WASHINGTON -- Indiscriminate criticism of President George W. Bush is an infectious disease. Some conservatives seem to have caught it, but congressional Democrats might be crippled by it.
Consider some conservatives' reflexive rejection of the administration's achievement -- with China, Russia, South Korea and Japan -- of an agreement that might constrain North Korea's nuclear weapons program. Voicing the obvious with a sense of originality, critics exclaim that North Korea is a serial liar. And, echoing the equally reflexive disparagement of the agreement by some liberals, these conservatives say it is not significantly different than President Bill Clinton's 1994 agreement, which failed.
The new agreement might not bring Pyongyang to heel. It is, however, unlike that of 1994, in three particulars.
First, China was infuriated by North Korea's October nuclear test which fizzled but expressed defiance of China. So now China seems amenable to serious pressure on its mendicant neighbor, which is substantially dependent on China for food and energy.
Second, the new agreement, like the 1994 pact, is an attempt to modify behavior using bribery. But under the 1994 agreement, North Korea got the bribe -- energy assistance -- before being required to change its behavior. Under the new agreement, North Korea will receive just 5 percent of promised oil -- 50,000 of 1 million tons of heavy fuel oil -- before it must fulfill, in 60 days, the first of the many commitments it has made.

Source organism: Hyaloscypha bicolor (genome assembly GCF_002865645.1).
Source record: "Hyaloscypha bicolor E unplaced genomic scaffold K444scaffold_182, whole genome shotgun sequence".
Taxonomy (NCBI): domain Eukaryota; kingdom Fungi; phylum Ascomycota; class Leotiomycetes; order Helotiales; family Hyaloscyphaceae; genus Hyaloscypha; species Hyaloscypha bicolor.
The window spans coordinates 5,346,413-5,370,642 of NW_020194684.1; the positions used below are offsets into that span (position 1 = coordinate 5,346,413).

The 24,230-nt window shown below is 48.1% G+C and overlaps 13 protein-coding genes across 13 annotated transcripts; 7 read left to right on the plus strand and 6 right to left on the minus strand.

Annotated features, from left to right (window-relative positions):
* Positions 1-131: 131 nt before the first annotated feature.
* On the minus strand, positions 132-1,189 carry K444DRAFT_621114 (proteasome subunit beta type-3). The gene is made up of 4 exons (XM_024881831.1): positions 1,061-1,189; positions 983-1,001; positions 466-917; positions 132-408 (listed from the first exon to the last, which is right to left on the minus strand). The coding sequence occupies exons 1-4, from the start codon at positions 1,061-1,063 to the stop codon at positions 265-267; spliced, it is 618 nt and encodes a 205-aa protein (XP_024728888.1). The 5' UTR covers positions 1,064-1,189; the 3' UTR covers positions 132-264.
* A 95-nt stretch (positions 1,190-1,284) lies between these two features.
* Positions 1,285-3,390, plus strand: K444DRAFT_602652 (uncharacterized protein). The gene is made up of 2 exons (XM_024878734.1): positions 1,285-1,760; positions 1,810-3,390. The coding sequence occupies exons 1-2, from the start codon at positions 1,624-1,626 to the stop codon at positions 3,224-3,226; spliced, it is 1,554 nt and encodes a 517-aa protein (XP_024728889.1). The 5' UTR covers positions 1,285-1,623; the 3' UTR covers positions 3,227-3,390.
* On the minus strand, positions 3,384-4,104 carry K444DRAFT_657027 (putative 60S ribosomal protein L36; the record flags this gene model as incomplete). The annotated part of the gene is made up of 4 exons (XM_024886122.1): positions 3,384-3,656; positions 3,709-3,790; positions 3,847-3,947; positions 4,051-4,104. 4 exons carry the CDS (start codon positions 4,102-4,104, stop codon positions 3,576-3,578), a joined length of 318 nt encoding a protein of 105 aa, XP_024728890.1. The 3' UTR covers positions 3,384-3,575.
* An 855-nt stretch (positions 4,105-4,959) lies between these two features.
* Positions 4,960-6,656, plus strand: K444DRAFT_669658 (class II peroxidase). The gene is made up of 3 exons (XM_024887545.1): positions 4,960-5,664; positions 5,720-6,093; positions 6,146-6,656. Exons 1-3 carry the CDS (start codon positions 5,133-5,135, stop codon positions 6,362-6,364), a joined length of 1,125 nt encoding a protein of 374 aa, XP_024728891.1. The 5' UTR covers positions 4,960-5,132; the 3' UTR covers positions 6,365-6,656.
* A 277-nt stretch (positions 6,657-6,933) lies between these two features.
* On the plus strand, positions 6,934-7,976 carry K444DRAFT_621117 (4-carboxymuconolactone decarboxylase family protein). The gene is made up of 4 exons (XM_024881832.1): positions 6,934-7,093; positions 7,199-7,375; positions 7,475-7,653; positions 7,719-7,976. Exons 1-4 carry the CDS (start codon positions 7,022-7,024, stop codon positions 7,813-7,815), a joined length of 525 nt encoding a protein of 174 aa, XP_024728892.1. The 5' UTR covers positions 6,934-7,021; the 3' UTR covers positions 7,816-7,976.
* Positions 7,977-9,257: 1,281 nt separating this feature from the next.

Third, the administration believes it found, in Banco Delta Asia, a lever that moved Pyongyang. The Macau bank was pressured into freezing 52 accounts holding $24 million -- yes, million, not billion -- of North Korean assets because Pyongyang has been using them for illicit purposes. If Pyongyang flinched from being deprived of $24 million -- less than Americans spend on archery equipment in a month -- Pyongyang's low pain threshold suggests how fragile, and hence perhaps how containable, that regime is.
Regarding Iraq, the Democratic-controlled Congress could do what Democrats say a Democratic president would do -- withdraw U.S. forces. A president could simply order that; Congress could defund military operations in Iraq. Congressional Democrats are, however, afraid to do that because they lack the courage of their (professed) conviction that Iraq would be made tranquil by withdrawal of U.S. forces.
So they aim to hamstring the president with restrictions on the use of the military. The restrictions ostensibly are concerned with preparedness but actually are designed to prevent deployments to Iraq.